Council faces financial crisis

The offices of Longford County Council. Photo: Michelle Ghee.

The offices of Longford County Council. Photo: Michelle Ghee.

Longford County Council won’t have enough money to pay its staff unless more money is made available from central government level.

Cathaoirleach Cllr Mark Casey said the anticipated €2m finance chiefs expected to recoup from this year’s property tax was simply not enough for it to continue.

In a bid to broker a resolution, the Independent councillor has personally written to a dozen other local authorities about the crisis.

And in a thinly veiled swipe at new Environment Minister Alan Kelly, Cllr Casey warned time for small-sized counties like Longford, was starting to run out. “It takes €8m a year to run the council and the property tax is supposed to bring in €2m. The numbers just don’t stack up.

“The council won’t be able to function because there won’t be enough money to pay its staff let alone anything else. We could all be out of a job,” he warned.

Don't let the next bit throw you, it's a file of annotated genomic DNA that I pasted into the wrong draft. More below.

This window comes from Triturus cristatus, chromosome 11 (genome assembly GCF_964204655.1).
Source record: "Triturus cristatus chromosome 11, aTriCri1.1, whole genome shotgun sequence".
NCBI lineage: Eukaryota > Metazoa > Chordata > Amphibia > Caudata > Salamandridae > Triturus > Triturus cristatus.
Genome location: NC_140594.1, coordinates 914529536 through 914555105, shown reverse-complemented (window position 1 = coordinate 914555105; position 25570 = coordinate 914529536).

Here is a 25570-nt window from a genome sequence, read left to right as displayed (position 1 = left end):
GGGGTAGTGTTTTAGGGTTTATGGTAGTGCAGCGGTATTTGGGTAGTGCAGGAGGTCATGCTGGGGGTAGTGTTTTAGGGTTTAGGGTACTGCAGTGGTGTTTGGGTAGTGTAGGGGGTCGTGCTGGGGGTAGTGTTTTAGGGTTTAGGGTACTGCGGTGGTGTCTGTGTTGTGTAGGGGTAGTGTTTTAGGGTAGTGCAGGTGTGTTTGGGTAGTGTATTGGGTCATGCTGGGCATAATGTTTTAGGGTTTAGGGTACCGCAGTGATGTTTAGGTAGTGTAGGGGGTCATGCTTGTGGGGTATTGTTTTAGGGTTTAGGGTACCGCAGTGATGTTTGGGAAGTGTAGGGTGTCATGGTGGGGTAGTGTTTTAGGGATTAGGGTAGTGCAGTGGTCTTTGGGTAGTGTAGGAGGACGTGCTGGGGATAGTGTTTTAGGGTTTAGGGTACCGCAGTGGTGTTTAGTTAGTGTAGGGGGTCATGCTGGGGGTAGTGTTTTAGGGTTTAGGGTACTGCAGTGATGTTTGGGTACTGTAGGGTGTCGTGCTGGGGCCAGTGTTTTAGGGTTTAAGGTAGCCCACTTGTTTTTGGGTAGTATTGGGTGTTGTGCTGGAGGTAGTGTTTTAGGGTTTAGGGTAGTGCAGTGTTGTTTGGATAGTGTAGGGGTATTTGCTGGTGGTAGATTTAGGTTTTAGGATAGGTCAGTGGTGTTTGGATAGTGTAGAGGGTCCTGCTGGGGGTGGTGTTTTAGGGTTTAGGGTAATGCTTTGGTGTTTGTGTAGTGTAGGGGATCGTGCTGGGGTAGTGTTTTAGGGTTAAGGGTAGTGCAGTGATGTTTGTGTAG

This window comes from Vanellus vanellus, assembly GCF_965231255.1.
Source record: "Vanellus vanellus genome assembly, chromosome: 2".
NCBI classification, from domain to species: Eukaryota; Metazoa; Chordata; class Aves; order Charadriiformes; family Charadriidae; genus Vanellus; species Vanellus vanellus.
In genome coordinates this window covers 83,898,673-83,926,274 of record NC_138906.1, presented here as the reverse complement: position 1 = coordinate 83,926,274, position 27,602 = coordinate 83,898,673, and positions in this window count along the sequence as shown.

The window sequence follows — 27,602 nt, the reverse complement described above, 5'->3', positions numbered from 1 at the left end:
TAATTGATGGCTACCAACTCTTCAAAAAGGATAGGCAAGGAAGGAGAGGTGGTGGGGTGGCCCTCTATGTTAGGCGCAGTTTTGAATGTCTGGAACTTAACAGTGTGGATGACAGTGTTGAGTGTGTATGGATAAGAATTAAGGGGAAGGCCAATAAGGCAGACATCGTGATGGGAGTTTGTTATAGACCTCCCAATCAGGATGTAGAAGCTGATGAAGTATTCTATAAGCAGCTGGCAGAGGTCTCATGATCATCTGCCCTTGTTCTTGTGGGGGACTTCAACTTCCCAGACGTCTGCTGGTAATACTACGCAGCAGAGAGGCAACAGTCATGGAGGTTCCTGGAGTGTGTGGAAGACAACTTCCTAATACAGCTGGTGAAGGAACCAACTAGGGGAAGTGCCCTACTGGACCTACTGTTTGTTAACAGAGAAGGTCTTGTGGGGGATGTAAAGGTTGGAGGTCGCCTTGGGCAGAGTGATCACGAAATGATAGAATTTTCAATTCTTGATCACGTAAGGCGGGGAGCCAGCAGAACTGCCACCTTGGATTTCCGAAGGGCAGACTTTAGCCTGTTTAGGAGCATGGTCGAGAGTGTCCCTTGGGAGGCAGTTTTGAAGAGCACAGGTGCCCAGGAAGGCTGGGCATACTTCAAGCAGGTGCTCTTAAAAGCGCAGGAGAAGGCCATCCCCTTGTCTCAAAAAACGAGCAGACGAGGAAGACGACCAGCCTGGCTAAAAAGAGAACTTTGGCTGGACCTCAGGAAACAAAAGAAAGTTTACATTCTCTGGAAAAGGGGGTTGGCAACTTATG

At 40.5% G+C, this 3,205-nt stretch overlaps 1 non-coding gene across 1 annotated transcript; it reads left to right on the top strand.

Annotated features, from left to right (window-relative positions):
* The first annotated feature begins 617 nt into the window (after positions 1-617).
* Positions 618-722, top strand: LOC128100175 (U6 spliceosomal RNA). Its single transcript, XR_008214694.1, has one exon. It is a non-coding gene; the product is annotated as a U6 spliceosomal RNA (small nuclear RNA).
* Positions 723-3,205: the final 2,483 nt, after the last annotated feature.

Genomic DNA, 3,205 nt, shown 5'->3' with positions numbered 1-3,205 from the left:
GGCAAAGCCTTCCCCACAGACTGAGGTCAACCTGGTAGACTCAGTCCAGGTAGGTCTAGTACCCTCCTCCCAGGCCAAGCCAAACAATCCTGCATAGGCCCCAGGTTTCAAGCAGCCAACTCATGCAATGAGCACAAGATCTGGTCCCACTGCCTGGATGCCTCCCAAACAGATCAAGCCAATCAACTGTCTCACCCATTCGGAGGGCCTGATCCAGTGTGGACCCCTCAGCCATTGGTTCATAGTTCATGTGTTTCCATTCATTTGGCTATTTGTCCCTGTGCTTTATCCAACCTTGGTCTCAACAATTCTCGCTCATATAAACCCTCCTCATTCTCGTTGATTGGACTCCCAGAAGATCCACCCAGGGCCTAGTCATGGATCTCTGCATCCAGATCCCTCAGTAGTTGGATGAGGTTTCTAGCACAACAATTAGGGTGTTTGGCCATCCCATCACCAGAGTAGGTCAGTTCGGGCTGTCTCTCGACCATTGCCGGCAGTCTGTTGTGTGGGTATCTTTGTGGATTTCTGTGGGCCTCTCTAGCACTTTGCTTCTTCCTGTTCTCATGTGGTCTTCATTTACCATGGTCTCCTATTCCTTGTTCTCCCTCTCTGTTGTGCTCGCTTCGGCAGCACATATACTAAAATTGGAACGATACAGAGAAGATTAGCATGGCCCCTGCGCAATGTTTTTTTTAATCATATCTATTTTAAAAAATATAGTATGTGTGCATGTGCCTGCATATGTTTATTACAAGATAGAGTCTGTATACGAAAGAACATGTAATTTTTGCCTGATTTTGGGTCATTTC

Cllr Casey’s gloomy prognosis are just the latest in a long line of cautionary threats which have been made in relation to Longford Co Council’s long term future.

In July, CEO Tim Caffrey said the local authority’s financial prospects looked bleak unless there was a fairer distribution of revenues generated from property tax receipts.

The fact up to €500,000 of the projected €2m Longford County Council hopes to collect from the property tax will go into a centralised pot has prompted angry responses locally.

Mr Caffrey said the 80:20 arrangement of LPT returns meant smaller councils like Longford were likely to suffer as a result.

Some councillors, headed by Fine Gael’s Micheal Carrigy have called for reductions of up to 15 per cent in the Local Property Tax.

However, it’s anticipated only nine councils, including Dublin, will be able to cut the rate because they will have a surplus of funding next year.

It’s a situation which caused Cllr Casey to hit out this week.

“This talk of cuts of up to 15 per cent is political opportunism,” said Cllr Casey.

“There should be a 100 per cent cut because it’s a charge that should never have been brought in in the first place.”




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